For the first time in its long and successful, if underfunded, history, William and Mary men's gymnastics had two NCAA All-Americans at last weekend's championship meet. The Tribe came within a bunny hop and a few tenths of a point of having two national champs.
Landon Funiciello was NCAA runnerup on rings, and Neal Coulter was third in the vault. Funiciello, an NCAA All-American as a freshman two years ago, finished one-tenth of a point behind Michael Squires of Oklahoma. Courter, a freshman, was two-tenths behind champ Fred Hartville of Illinois and one-tenth beind Alec Robin of Oklahoma.
"We're competing with giants," longtime coach Cliff Gauthier said. "The neat thing is, sometimes that can happen when everything falls into place."
Gauthier had a tough time coming up with an appropriate analogy, suggesting Florida Gulf Coast making the Sweet 16 in the NCAA hoops tournament as a possibility.
It might be even more remarkable than that for a program that operates on a shoestring budget without athletic scholarships, compared to some of the more well-heeled and traditional powers. Maybe it's the head cook at a family barbecue joint outside Memphis making the finals of "Iron Chef America," or the garage band that rarely strays from Pocatello sharing the stage with Widespread Panic at Mountain Jam in upstate New York. Or Phillip Seymour Hoffman as leading man.
That's the thing: It isn't as if William and Mary came from nowhere. The Tribe has had a respected program for decades under Gauthier. It's had All-Americans, it's even had NCAA champs: Scott McCall in 1996 and Ramon Jackson in 2005. The Tribe routinely places atop something called USA Gymnastics, which is a little like the sport's equivalent of FCS level compared to the Football Bowl Subdivision.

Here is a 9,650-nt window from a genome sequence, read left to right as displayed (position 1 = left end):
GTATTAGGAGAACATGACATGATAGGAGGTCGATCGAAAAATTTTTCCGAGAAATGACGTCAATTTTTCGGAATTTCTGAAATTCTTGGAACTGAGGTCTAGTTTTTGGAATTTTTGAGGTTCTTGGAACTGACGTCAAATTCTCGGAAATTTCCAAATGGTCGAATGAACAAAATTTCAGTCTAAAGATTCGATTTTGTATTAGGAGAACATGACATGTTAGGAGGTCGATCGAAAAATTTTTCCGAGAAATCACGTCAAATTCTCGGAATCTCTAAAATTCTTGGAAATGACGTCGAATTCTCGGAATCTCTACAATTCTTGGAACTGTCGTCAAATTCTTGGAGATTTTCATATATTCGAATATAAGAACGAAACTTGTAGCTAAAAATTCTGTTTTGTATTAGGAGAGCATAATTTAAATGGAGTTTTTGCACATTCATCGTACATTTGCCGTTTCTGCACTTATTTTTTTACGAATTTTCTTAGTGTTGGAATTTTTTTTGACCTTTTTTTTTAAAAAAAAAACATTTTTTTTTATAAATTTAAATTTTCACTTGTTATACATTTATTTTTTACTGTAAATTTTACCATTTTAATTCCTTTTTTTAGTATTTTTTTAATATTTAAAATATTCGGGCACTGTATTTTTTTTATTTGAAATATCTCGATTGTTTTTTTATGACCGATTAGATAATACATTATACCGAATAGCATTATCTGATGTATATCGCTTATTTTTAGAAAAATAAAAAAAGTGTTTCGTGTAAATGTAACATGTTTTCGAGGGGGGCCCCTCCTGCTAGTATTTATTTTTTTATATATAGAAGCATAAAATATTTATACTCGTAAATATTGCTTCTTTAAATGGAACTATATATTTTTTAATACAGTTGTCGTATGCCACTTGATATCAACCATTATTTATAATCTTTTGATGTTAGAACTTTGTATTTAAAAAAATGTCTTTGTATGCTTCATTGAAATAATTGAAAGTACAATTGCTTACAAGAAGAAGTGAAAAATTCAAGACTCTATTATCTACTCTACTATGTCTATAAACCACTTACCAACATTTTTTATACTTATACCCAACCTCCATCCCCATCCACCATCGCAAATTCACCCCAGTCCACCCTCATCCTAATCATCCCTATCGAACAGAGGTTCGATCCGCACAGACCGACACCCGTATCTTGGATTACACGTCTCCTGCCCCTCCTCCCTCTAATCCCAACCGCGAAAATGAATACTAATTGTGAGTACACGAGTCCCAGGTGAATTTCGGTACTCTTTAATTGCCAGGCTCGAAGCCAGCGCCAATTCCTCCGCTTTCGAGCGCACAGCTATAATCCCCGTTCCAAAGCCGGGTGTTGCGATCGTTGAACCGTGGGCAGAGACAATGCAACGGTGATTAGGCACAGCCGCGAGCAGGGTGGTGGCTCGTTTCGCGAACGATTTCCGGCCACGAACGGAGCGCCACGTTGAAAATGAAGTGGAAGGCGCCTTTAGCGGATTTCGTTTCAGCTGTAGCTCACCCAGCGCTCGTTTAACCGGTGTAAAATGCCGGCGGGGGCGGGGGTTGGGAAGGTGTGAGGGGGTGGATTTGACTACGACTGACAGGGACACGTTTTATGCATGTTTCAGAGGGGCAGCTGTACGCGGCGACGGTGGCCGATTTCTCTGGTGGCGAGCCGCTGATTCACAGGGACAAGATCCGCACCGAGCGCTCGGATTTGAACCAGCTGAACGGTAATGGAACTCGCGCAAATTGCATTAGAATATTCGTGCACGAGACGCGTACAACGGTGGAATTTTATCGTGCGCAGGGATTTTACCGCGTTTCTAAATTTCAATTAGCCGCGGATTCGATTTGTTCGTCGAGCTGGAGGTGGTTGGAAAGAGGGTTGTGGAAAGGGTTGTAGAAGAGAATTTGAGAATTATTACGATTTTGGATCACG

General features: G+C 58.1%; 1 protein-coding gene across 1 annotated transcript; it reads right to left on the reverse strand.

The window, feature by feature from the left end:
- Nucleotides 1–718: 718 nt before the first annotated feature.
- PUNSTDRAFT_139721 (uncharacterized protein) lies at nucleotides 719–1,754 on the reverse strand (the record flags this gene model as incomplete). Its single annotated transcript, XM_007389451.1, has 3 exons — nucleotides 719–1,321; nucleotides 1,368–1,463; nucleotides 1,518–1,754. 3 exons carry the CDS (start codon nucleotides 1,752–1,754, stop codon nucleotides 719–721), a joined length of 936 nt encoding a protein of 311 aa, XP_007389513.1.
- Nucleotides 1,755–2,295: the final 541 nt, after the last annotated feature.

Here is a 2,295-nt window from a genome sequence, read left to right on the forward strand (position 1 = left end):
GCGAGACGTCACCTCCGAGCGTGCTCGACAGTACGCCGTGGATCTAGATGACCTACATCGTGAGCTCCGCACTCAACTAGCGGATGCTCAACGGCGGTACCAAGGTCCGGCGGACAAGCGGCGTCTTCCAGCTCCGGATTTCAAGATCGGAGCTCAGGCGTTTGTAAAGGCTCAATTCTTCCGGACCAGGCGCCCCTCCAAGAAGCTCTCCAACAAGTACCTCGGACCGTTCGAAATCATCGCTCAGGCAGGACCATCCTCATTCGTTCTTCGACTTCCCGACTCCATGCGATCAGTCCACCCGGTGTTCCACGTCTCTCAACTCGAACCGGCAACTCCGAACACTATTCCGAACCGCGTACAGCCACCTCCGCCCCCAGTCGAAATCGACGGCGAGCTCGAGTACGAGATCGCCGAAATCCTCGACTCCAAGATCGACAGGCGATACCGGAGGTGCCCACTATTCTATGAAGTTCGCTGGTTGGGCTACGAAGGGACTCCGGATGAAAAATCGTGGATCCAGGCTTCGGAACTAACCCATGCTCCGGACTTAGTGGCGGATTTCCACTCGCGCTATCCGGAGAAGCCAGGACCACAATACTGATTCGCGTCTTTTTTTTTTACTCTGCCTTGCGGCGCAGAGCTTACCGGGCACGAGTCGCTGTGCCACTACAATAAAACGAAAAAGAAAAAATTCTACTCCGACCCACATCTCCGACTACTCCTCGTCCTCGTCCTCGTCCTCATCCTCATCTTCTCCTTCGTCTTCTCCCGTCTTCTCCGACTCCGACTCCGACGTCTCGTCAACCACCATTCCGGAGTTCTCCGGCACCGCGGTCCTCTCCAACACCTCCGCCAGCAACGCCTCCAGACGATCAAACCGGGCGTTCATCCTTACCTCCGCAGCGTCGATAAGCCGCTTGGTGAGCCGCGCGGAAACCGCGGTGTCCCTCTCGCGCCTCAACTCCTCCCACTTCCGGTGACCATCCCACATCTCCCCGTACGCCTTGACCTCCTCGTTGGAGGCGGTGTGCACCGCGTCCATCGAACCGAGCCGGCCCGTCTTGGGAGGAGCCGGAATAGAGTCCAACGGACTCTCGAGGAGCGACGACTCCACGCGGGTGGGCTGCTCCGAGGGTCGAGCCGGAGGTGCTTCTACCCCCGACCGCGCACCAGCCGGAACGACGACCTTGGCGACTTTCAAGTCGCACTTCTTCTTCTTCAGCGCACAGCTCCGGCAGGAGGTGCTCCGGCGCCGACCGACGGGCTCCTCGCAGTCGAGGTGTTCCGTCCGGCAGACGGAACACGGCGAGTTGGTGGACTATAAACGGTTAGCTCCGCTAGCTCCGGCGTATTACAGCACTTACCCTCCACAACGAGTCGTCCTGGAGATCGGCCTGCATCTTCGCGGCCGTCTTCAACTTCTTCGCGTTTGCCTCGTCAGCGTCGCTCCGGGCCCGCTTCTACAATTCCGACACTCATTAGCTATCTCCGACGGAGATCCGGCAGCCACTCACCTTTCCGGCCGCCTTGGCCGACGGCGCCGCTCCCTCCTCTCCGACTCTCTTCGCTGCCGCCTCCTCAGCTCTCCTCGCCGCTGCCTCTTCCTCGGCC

So perhaps W&M's success is like Appalachian State beating Michigan, or James Madison bouncing Virginia Tech — relatively speaking.
The Tribe nearly had a third NCAA All-American, as Daniel Potemski finished 11th in the all-around competition.
"We've had two national championships," Gauthier said, "and we were a heartbeat away from winning two more in one weekend. Neal could have easily won won the vault. Landon could have easily won on rings. But at national meets, everything has to go your way."
Funiciello, healthy again after suffering a badly pulled bicep last year, wasn't a surprise. He finished sixth at the NCAA meet as a freshman. He is one of the strongest and most precise rings performers in the country. He has added value to his competitive routine, boosting his scores a bit. He actually had the highest execution portion of the scoring at the finals, but Squires had a slightly more difficult dismount that he stuck, accounting for the one-tenth of a point difference in the final scoring — 15.775 to 15.675.
Courter, however, was on no one's national radar at the beginning of the season.
"I wouldn't have bet on Neal to do that at the start of the year," Gauthier said. "But about 2/3 of the way through the season, one day everything just clicked. All of a sudden he was popping off vaults I'd say better than anybody in the country. … It's remarkable the way sports work when suddenly everything comes together. In one day, he went from being a nationally very good vaulter to a contender for the national championship."
At the NCAA meet, Gauthier said, Courter wasn't quite at his best, but he was equal to the other competitors. The difference was that on his dismount in the final, he took 2/3 of a baby step and scored 15.275, while Hartville (15.425) and Robin (15.325) performed cleanly and stuck their landings.
All in all, it was a rewarding conclusion to a season that began amid injury and uncertaintly. The Tribe improved and got healthier, individually and collectively.
Performances such as the NCAA and ECAC meets, and the program's national recognition in academics and service have kept Gauthier at William and Mary for 40 years, far longer than he ever imagined.